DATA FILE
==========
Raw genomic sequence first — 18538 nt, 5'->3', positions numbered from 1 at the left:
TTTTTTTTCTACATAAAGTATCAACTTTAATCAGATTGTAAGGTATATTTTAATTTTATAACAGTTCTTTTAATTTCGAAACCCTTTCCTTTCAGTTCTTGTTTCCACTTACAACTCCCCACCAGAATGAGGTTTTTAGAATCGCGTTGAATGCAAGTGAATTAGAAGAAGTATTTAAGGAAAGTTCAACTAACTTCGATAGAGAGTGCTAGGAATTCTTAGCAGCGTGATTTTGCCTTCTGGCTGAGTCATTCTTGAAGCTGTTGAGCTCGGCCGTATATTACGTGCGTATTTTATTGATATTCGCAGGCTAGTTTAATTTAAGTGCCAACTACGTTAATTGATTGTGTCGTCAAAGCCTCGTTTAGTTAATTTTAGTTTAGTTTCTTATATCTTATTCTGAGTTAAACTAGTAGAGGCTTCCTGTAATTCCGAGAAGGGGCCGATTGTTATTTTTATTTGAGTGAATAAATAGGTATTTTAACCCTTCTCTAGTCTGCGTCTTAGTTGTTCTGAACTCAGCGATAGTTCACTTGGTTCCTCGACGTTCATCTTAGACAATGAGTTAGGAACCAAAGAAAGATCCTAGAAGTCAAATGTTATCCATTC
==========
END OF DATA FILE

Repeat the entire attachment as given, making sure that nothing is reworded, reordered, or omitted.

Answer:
Raw genomic sequence first — 18538 nt, 5'->3', positions numbered from 1 at the left:
TTTTTTTTCTACATAAAGTATCAACTTTAATCAGATTGTAAGGTATATTTTAATTTTATAACAGTTCTTTTAATTTCGAAACCCTTTCCTTTCAGTTCTTGTTTCCACTTACAACTCCCCACCAGAATGAGGTTTTTAGAATCGCGTTGAATGCAAGTGAATTAGAAGAAGTATTTAAGGAAAGTTCAACTAACTTCGATAGAGAGTGCTAGGAATTCTTAGCAGCGTGATTTTGCCTTCTGGCTGAGTCATTCTTGAAGCTGTTGAGCTCGGCCGTATATTACGTGCGTATTTTATTGATATTCGCAGGCTAGTTTAATTTAAGTGCCAACTACGTTAATTGATTGTGTCGTCAAAGCCTCGTTTAGTTAATTTTAGTTTAGTTTCTTATATCTTATTCTGAGTTAAACTAGTAGAGGCTTCCTGTAATTCCGAGAAGGGGCCGATTGTTATTTTTATTTGAGTGAATAAATAGGTATTTTAACCCTTCTCTAGTCTGCGTCTTAGTTGTTCTGAACTCAGCGATAGTTCACTTGGTTCCTCGACGTTCATCTTAGACAATGAGTTAGGAACCAAAGAAAGATCCTAGAAGTCAAATGTTATCCATTC